On organizational decentralization, see:

J.F. Burlingame, “Information Technology and Decentralization,” Harvard Business Review, November-December 1961, pp. 121–126.

Also see J.L. King, “Centralized versus Decentralized Computing: Organizational Considerations and Management Options,” Computing Surveys 15 (1983): 319–349.

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A.M. Pettigrew, “Information Control as a Power Resource,” Sociology 6 (1972): 187–204;

J. Pfeffer, Power in Organizations (Marshfield, MA: Pitman, 1981); and

M.L. Markus and J. Pfeffer, “Power and the Design and Implementation of Accounting and Control Systems,” Accounting, Organizations and Society 8 (1983): 205–218.

On decentralization of managerial power, see S.R. Klatsky, “Automation, Size and the Locus of Decision Making: The Cascade Effect,” Journal of Business 43 (1970): 141–151.

6. Carroll and Perin argue that what managers and employees expect from technology is an important predictor of the consequences observed.

See J.S. Carroll and C. Perin, “How Expectations about Microcomputers Influence Their Organizational Consequences” (Cambridge, MA: MIT Sloan School of Management, Management in the 1990s, working paper 90s:88–044, April 1988).

Similarly, Invernizzi found that the effectiveness of the process used to introduce technology into the organization strongly influenced its ultimate impact. See E. Invernizzi, “Information Technology: From Impact on to Support for Organizational Design” (Cambridge, MA: MIT Sloan School of Management, Management in the 1990s, working paper 90s:88–057, September 1988).

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15. R.I. Benjamin and M.S. Scott Morton, “Information Technology, Integration, and Organizational Change” (Cambridge, MA: MIT Sloan School of Management, Center for Information Systems Research, working paper No. 138, April 1986).

Also see S. Kiesler, “The Hidden Message in Computer Net-works,” Harvard Business Review, January-February 1986, pp. 46–60.

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18. J. Galbraith, Organization Design (Reading, MA: Addison-Wesley, 1977). Galbraith also introduced the concept of the organization as information processor in this work. He distinguished computer-based, vertical information systems from lateral relations and emphasized the division of organizations into suborganizations because of the need to minimize the cost of communications.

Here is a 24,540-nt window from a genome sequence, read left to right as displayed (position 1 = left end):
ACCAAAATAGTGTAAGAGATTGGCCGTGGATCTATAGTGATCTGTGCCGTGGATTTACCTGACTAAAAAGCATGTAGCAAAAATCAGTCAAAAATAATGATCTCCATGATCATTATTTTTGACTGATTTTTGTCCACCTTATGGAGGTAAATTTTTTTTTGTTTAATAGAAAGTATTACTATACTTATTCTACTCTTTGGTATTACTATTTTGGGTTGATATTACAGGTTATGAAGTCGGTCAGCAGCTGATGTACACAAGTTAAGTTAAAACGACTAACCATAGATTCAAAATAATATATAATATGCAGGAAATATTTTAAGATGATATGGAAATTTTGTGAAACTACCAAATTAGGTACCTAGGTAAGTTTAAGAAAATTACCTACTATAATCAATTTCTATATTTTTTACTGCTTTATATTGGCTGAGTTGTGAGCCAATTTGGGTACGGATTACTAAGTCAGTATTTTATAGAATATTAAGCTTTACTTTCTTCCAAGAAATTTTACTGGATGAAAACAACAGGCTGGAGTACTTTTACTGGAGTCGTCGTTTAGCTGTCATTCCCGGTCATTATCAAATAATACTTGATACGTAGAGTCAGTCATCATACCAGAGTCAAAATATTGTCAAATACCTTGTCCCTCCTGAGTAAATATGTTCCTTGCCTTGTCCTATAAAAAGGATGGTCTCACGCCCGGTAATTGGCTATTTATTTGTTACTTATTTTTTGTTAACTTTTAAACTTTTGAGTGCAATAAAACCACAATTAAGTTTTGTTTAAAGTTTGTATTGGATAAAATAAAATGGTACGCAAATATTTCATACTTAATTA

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See also N. Venkatraman, “Changing Patterns of Interfirm Competition and Collaboration” (Cambridge, MA: MIT Sloan School of Management, Management in the 1990s, working paper, forthcoming).

20. On quality process management, see G.A. Pall, “Quality Process Management” (Thornwood, NY: The Quality Improvement Education Center, IBM, 16 February 1988).

21. Although our three collapsed segments in the value chain are integral units, data does flow from one to another. The three segments are also interdependent, but less strongly so than the functions within each segment.

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J.F Rockart, “The Line Takes the Leadership — IS Management in a Wired Society,” Shan Management Review, Summer 1988, pp. 57–64;

W.F. McFarlan, “How Information Technology Is Changing Management Control Systems” (Boston: Harvard Business School, Case Note No. 9–187–139, 1987).

23. Rockart (1988).

24. Drucker (1988).

25. Bullen and Johansen (1988).

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27. J.F. Rockart and D.W. DeLong, Executive Support Systems: The Emergence of Top Management Computer Use (Homewood, IL: Dow Jones-Irwin, 1988).

28. Rockart (1988).

29. T.J. Main and J.E. Short, “Managing the Merger: Strategic I/S Planning for the New Baxter” (Cambridge, MA: MIT Sloan School of Management, Center for Information Systems Research, working paper No. 178, September 1988).

Acknowledgments

The authors wish to acknowledge the contributions of colleagues Christine V. Bullen, J. Debra Hofman, and John C. Henderson, Center for Information Systems Research, MIT Sloan School of Management, to the research on which this article is based.